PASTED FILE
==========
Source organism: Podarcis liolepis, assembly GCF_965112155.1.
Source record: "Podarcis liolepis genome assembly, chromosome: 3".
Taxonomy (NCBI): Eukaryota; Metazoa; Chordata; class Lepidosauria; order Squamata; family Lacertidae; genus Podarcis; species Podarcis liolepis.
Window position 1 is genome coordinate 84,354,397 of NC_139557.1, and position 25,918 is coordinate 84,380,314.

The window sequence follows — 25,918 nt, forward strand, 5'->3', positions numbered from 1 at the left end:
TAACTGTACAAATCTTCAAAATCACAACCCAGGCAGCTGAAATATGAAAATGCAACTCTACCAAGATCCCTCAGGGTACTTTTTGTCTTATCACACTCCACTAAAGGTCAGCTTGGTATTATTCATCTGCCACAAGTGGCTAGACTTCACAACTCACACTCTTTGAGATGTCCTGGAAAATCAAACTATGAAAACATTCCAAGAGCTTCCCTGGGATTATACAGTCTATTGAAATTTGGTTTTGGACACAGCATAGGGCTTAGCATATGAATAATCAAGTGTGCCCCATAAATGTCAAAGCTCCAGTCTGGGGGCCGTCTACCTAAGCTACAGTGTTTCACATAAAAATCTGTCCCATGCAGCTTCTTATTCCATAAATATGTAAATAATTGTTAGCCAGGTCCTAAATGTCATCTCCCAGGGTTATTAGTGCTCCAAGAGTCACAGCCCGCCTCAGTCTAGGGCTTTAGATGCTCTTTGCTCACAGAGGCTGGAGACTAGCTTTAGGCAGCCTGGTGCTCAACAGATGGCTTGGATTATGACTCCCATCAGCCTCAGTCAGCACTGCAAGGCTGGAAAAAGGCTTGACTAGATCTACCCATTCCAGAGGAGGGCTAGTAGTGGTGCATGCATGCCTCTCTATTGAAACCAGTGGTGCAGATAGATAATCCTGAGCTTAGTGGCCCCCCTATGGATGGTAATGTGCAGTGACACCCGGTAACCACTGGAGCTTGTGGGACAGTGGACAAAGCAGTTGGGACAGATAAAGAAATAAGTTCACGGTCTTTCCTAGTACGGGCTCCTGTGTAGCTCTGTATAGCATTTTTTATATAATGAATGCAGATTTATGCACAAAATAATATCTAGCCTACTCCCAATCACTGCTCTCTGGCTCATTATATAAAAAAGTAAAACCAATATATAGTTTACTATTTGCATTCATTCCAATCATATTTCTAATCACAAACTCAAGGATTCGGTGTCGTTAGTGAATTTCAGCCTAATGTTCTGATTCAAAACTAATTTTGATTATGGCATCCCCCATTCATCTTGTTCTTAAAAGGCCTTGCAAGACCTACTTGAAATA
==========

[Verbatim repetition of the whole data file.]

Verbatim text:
Source organism: Podarcis liolepis, assembly GCF_965112155.1.
Source record: "Podarcis liolepis genome assembly, chromosome: 3".
Taxonomy (NCBI): Eukaryota; Metazoa; Chordata; class Lepidosauria; order Squamata; family Lacertidae; genus Podarcis; species Podarcis liolepis.
Window position 1 is genome coordinate 84,354,397 of NC_139557.1, and position 25,918 is coordinate 84,380,314.

The window sequence follows — 25,918 nt, forward strand, 5'->3', positions numbered from 1 at the left end:
TAACTGTACAAATCTTCAAAATCACAACCCAGGCAGCTGAAATATGAAAATGCAACTCTACCAAGATCCCTCAGGGTACTTTTTGTCTTATCACACTCCACTAAAGGTCAGCTTGGTATTATTCATCTGCCACAAGTGGCTAGACTTCACAACTCACACTCTTTGAGATGTCCTGGAAAATCAAACTATGAAAACATTCCAAGAGCTTCCCTGGGATTATACAGTCTATTGAAATTTGGTTTTGGACACAGCATAGGGCTTAGCATATGAATAATCAAGTGTGCCCCATAAATGTCAAAGCTCCAGTCTGGGGGCCGTCTACCTAAGCTACAGTGTTTCACATAAAAATCTGTCCCATGCAGCTTCTTATTCCATAAATATGTAAATAATTGTTAGCCAGGTCCTAAATGTCATCTCCCAGGGTTATTAGTGCTCCAAGAGTCACAGCCCGCCTCAGTCTAGGGCTTTAGATGCTCTTTGCTCACAGAGGCTGGAGACTAGCTTTAGGCAGCCTGGTGCTCAACAGATGGCTTGGATTATGACTCCCATCAGCCTCAGTCAGCACTGCAAGGCTGGAAAAAGGCTTGACTAGATCTACCCATTCCAGAGGAGGGCTAGTAGTGGTGCATGCATGCCTCTCTATTGAAACCAGTGGTGCAGATAGATAATCCTGAGCTTAGTGGCCCCCCTATGGATGGTAATGTGCAGTGACACCCGGTAACCACTGGAGCTTGTGGGACAGTGGACAAAGCAGTTGGGACAGATAAAGAAATAAGTTCACGGTCTTTCCTAGTACGGGCTCCTGTGTAGCTCTGTATAGCATTTTTTATATAATGAATGCAGATTTATGCACAAAATAATATCTAGCCTACTCCCAATCACTGCTCTCTGGCTCATTATATAAAAAAGTAAAACCAATATATAGTTTACTATTTGCATTCATTCCAATCATATTTCTAATCACAAACTCAAGGATTCGGTGTCGTTAGTGAATTTCAGCCTAATGTTCTGATTCAAAACTAATTTTGATTATGGCATCCCCCATTCATCTTGTTCTTAAAAGGCCTTGCAAGACCTACTTGAAATA